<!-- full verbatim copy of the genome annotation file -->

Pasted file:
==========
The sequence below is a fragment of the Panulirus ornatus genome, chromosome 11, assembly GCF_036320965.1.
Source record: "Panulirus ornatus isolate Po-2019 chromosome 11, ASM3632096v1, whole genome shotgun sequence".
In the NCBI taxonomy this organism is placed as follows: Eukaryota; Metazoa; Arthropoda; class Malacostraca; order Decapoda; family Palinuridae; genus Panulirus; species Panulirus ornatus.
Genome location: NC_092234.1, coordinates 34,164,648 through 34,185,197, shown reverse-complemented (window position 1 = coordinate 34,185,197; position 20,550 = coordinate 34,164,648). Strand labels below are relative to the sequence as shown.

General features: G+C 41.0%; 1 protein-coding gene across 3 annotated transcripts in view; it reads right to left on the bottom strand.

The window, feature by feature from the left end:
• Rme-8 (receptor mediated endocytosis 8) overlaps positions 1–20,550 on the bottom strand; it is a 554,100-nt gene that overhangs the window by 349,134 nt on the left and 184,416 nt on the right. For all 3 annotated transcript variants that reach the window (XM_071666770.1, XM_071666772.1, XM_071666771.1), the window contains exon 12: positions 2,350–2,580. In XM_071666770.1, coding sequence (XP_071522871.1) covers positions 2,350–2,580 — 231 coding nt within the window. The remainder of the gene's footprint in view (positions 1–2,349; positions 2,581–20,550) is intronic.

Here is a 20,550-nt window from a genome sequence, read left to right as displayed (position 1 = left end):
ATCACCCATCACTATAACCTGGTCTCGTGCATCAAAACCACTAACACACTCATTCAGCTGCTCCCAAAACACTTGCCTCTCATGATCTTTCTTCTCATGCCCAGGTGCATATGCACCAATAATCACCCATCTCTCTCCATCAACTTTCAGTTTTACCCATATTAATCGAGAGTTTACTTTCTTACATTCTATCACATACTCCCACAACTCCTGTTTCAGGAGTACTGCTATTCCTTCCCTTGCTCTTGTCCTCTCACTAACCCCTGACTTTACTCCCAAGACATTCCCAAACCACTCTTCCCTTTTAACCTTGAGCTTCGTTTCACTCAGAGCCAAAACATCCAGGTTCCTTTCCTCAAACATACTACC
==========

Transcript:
The sequence below is a fragment of the Panulirus ornatus genome, chromosome 11, assembly GCF_036320965.1.
Source record: "Panulirus ornatus isolate Po-2019 chromosome 11, ASM3632096v1, whole genome shotgun sequence".
In the NCBI taxonomy this organism is placed as follows: Eukaryota; Metazoa; Arthropoda; class Malacostraca; order Decapoda; family Palinuridae; genus Panulirus; species Panulirus ornatus.
Genome location: NC_092234.1, coordinates 34,164,648 through 34,185,197, shown reverse-complemented (window position 1 = coordinate 34,185,197; position 20,550 = coordinate 34,164,648). Strand labels below are relative to the sequence as shown.

General features: G+C 41.0%; 1 protein-coding gene across 3 annotated transcripts in view; it reads right to left on the bottom strand.

The window, feature by feature from the left end:
• Rme-8 (receptor mediated endocytosis 8) overlaps positions 1–20,550 on the bottom strand; it is a 554,100-nt gene that overhangs the window by 349,134 nt on the left and 184,416 nt on the right. For all 3 annotated transcript variants that reach the window (XM_071666770.1, XM_071666772.1, XM_071666771.1), the window contains exon 12: positions 2,350–2,580. In XM_071666770.1, coding sequence (XP_071522871.1) covers positions 2,350–2,580 — 231 coding nt within the window. The remainder of the gene's footprint in view (positions 1–2,349; positions 2,581–20,550) is intronic.

Here is a 20,550-nt window from a genome sequence, read left to right as displayed (position 1 = left end):
ATCACCCATCACTATAACCTGGTCTCGTGCATCAAAACCACTAACACACTCATTCAGCTGCTCCCAAAACACTTGCCTCTCATGATCTTTCTTCTCATGCCCAGGTGCATATGCACCAATAATCACCCATCTCTCTCCATCAACTTTCAGTTTTACCCATATTAATCGAGAGTTTACTTTCTTACATTCTATCACATACTCCCACAACTCCTGTTTCAGGAGTACTGCTATTCCTTCCCTTGCTCTTGTCCTCTCACTAACCCCTGACTTTACTCCCAAGACATTCCCAAACCACTCTTCCCTTTTAACCTTGAGCTTCGTTTCACTCAGAGCCAAAACATCCAGGTTCCTTTCCTCAAACATACTACC